If you’ve come into contact with the child welfare system, there are things you can do to be prepared and to advocate for your child and family. The single most important thing is to keep your child safe and to communicate to the child welfare case worker. This resource is designed to help families who encounter the child welfare system. Learn what to do if you are reported for child abuse and neglect, what to do early on if you are involved in a child abuse or neglect investigation, and what to do if your child is removed from your home.

More suggestions and resources are below. 


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Download PDF to print and display the above poster in your tribal child welfare office or in your community.

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Download PDF
Download PDF to print and display the above poster in your tribal child welfare office or in your community.

Download Image
Download Image to share in your emails, newsletters, and social media.

The child welfare system is responsible for

  • helping children to be safe and secure
  • helping families solve the problems that cause abuse or neglect
  • preventing separation of children from their families
  • responding to reports from people in the community who think that children are being abused or neglected
  • ensuring that children receive appropriate care while they are away from their families
  • working with the families so their children can return home safely (when children have been separated from their families to be safe)
  • finding another suitable permanent home for children who cannot return home

How does the child welfare system work?

The child welfare system was created to help every child have a safe and secure home life. This responsibility has been given to child welfare agencies, but they can’t do it alone. The courts, private child welfare agencies, and other service systems (such as mental health, substance abuse treatment, healthcare, education, and domestic violence prevention) are all partners in serving children and families who come to the attention of the child welfare system. It’s important to note that most tribes operate child welfare programs under their own laws.

Resource: Family’s Guide to the Child Welfare System



Are there additional requirements for American Indian or Alaska Native children?

Yes. Under the Indian Child Welfare Act (ICWA), federal requirements apply to state foster care, guardianship, termination of parental rights, and adoption proceedings involving an Indian child who is a member of or eligible for membership in a federally recognized tribe. 

When ICWA applies to a child’s case, the child’s tribe and parents or Indian custodian have a right to be involved in decisions affecting services and placement decisions for the Indian child. A tribe or a parent can also petition a state court to transfer the case to the child’s own tribal court. ICWA sets out federal requirements about removal and placement of Indian children in foster care, guardianship, group homes, or adoptive homes and allows the child’s tribe to intervene in the case (e.g., participate in court proceedings, access court records and documents, share information with the court). ICWA also requires a heighthened level of services and supports for families, called active efforts, to prevent the removal of their children from their home and help return them safely after a removal.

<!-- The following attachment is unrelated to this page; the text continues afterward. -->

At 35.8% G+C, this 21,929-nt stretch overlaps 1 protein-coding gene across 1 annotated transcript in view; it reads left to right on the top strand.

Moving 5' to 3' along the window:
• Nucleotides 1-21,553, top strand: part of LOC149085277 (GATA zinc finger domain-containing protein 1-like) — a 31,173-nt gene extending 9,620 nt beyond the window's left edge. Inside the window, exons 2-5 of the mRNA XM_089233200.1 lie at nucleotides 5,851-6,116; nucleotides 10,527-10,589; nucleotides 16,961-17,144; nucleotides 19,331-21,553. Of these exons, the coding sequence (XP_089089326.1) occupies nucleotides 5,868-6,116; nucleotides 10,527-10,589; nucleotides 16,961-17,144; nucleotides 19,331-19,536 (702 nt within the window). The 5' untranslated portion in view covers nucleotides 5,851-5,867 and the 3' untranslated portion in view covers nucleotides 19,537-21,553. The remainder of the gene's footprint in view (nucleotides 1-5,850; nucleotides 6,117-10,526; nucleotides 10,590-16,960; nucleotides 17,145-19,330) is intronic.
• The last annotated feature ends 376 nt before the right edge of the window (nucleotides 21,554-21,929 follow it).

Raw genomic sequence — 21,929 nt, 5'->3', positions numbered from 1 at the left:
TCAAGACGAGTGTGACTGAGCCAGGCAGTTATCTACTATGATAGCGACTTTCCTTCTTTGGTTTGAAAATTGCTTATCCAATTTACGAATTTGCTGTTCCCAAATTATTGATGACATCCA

Resource: The Indian Child Welfare Act: A Family’s Guide 

Resource: Your Rights Under the Indian Child Welfare Act


How should I prepare for a home visit from a child protective services investigator/worker?

Resource: 5 Things Social Workers Looks for During a Home Visit 

  1. The environment
  2. Other hazards
  3. Illegal activity
  4. Basic needs
  5. Your relationship to them as a parent

Resource: What CPS Can and Cannot Legally Do During Investigations?

What additional advice and resources are available?

90% of child neglect cases are due to poverty, untreated mental health issues, and substance abuse. If you are accused of child abuse or neglect, first ensure your child’s safety. Demonstrate that you are doing everything you can to keep your child safe.

Have family and friends’ phone numbers ready to call. Know who can help you keep your child safe in your home or who can care for your child in their home temporarily.

Find an attorney. If you think you can’t, there are resources to help you. All parents in child welfare proceedings have a right to be represented by an attorney in court. You may need to advocate for yourself to find an attorney with Indian law expertise.

Ask for help accessing services or supports for income assistance and services related to mental health, substance abuse, or domestic violence issues (see links below).

Know your rights: 

  • You have the right to know what the specific report against you is that you are being investigated for.
  • All states are required to give relatives a preference for the placement of a child being placed out of the home.
  • You have the right to contribute to, review, comment on, and approve your case plan.